I stand in the middle of the room and for some inexplicable reason let out an almighty “Aarrgghh!” that momentarily shocks the children into silence and causes the director to say, “It’s OK, would you like me to swing by tomorrow instead?” At that point I felt like a complete failure, I’m a mess, the kids are crying and the director I’m sure was already going ringing plan B.

Keeping calm in the midst of exhaustion and external pressure is hard, but the more we can avoid going Apes#!t, the better our lives, and the lives of those around us, will be.

The next day, when I was more in control, I got my Mum to come and sit the boys while I met the director at a coffee shop, which was a much better plan. The good news is, I got the gig and my boys have grown up without any memory of this day, or any mental scars from my brain snap. We also ended up with polished wooden floors so turns out my son did me a favour after all. Most often our brain snaps do nothing but hurt the ones we love the most, and contribute to reinforcing any negative views we already hold about ourselves.

Keeping calm in the midst of exhaustion and external pressure is hard, but the more we can avoid going Apes#!t, the better our lives, and the lives of those around us, will be.

Biologically and psychologically we all have an ‘Ape’—it’s the parts of our brain that are also found in the brains of chimpanzees, and are evolutionarily wired to emotionally react to threatening or stressful situations. When we ‘flip our lids’ and react in the moment, we literally uncage an animal within and become less of a human and more of an Ape. Your ability to tame your Ape when it wants to bust out of its cage is psychologically proven to predict your long term financial, physical and social health.

The more you can avoid flipping out, the better your relationships will be, the more opportunities will open up to you, and the less likely you will be to suffer ill health.

Parenting is one of the most beautiful, but challenging, things we do as humans. One of the big challenges is how to take care of your own needs when the needs of everyone else always seem to have a far greater priority. Selflessness means we give, even when we’ve got nothing left, and then at some point our Ape explodes in an effort to bring some balance back—usually without any care for the people around us. The constant sleep deprivation, social judgement and mental exhaustion makes you ‘trigger-ready’ and primed to ‘go Apes#!t’ at any second—closely followed by bouts of shame and self-loathing.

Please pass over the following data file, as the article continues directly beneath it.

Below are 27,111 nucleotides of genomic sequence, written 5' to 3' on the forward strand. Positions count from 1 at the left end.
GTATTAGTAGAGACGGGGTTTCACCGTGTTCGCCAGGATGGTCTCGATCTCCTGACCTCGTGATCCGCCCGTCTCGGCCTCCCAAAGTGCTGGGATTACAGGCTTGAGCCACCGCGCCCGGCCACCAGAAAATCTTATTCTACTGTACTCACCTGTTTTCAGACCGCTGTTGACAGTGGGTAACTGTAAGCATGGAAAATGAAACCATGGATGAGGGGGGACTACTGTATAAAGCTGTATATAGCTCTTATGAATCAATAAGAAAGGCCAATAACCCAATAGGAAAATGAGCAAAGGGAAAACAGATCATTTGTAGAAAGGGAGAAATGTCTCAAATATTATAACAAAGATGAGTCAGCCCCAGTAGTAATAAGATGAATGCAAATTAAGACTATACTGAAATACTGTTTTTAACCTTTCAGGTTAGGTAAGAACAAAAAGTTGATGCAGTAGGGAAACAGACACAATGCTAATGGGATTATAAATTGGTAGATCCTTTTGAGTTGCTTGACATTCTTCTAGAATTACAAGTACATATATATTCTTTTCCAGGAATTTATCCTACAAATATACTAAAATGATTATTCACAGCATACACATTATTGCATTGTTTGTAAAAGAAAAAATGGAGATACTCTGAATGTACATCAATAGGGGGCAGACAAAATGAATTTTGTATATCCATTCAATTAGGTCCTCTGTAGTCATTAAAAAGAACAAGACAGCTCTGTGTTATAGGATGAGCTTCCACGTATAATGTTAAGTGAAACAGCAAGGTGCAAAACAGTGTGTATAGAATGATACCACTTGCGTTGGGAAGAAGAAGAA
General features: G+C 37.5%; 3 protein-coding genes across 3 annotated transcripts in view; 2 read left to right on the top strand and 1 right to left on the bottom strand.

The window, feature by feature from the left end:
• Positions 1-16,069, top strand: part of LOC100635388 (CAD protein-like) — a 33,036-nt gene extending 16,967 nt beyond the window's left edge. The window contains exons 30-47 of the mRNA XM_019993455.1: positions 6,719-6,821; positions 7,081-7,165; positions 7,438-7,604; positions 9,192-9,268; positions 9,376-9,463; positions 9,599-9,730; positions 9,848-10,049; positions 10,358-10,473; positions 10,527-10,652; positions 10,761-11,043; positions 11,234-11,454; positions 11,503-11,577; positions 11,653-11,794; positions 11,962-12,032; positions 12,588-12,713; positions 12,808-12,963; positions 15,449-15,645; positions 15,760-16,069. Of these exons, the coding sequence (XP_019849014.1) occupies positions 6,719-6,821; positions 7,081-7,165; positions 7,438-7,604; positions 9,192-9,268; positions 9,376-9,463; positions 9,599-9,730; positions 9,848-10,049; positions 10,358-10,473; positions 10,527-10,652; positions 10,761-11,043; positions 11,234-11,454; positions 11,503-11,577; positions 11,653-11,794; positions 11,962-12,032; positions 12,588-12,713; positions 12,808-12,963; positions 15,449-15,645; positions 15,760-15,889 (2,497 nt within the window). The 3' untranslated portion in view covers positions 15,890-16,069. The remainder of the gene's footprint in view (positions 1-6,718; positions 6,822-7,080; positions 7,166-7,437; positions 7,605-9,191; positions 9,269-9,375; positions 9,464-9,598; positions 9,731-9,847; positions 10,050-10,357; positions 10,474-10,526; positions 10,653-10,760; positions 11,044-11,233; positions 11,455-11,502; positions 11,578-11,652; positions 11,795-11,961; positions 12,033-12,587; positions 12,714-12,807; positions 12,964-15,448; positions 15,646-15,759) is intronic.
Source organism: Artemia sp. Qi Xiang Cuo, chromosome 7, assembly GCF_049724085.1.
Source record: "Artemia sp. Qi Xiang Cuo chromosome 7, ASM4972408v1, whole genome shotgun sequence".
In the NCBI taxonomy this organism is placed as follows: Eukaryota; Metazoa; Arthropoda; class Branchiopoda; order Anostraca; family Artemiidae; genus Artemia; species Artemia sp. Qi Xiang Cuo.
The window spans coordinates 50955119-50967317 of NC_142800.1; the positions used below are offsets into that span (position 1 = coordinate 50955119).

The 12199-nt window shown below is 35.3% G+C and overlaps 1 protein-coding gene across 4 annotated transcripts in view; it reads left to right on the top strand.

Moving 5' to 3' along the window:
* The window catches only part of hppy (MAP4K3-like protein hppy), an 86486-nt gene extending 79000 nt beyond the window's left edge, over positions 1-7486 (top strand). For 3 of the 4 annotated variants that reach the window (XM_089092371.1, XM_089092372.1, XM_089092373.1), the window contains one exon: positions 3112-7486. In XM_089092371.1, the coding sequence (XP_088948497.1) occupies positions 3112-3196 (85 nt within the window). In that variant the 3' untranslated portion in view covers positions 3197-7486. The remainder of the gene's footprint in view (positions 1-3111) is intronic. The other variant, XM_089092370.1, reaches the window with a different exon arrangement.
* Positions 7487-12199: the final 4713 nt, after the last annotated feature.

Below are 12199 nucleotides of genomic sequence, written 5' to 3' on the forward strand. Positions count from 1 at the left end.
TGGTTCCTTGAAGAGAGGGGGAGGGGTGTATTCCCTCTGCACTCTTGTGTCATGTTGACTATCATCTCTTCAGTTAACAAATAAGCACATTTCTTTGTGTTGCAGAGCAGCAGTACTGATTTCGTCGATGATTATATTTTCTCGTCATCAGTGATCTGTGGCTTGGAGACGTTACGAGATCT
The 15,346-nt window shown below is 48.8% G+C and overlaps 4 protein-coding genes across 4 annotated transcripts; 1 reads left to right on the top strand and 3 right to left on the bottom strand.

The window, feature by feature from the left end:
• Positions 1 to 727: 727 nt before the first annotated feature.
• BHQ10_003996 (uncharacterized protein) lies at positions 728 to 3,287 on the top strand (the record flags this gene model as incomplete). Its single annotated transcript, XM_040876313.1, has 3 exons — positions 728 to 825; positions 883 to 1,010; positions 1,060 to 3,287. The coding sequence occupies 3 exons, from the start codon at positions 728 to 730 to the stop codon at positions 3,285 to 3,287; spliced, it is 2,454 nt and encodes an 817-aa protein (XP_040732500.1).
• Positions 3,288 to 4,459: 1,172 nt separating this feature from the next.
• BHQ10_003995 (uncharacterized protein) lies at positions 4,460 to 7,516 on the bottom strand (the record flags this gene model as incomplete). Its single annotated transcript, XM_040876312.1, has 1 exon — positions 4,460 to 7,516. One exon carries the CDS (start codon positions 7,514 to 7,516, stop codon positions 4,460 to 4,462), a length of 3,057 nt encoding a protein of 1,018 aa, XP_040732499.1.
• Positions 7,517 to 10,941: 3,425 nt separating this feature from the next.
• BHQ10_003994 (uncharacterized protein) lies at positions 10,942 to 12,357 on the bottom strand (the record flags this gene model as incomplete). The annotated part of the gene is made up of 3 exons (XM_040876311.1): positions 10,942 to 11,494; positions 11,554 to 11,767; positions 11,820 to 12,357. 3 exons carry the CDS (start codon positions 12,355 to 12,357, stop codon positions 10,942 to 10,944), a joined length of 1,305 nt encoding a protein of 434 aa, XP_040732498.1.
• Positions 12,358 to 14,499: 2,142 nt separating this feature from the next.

WATCH: 5 Minute Mindfulness Meditation with Luke McLeod. Continues after video …

But there is hope! Here are the three things you can do as parents to better manage your reactivity, and keep your Ape in its cage.

  1. Use time and space to manage the physical environment. Apes are contagious—remove the Ape from the tribe so everyone else can keep it together. If there is a public tantrum, resist the Ape urge in your exhausted state to be aggressive, and simply (and quickly) go somewhere private where you feel less pressure or embarrassment. This allows for more time and patience to be taken to ‘calm the farm’. People are more generous and forgiving than you think. Your groceries will most likely still be there when you return.
  2. Manage yourself. If you are about to explode, learn to take a few moments to do something like box breathe (this is the practice of slowly breathing in for four counts, holding for four counts, breathing out for four counts, and holding for four counts. Repeat at least five times) or any of the other mental switch tricks I outline in my book Going ApeS#!t. Practice this when you are not triggered so that when you are about to flip out it becomes a more automatic response than something you have to consciously think about in the moment.
  3. Increase understanding so that you can more quickly identify when your Ape is being triggered, and deal with it before it gets to breaking point. By understanding yourself better and where your limits are, you will end up doing things like avoiding loading your day up with back-to-back events, and having more compassion for others and not taking things too seriously. Understanding brings control and order to the chaos that our minds often feel, which helps settle us down and helps us become more emotionally intelligent.

Learn to tame your Ape and you will find yourself being more gracious to yourself and those around you, and more likely enjoy the moments of incredible joy that being a parent brings.

Phil Slade is a psychologist and author of the book Going Ape S#!t. To buy Going Ape S#!t and learn ways to tame your inner Ape, visit GoingApe.com.au.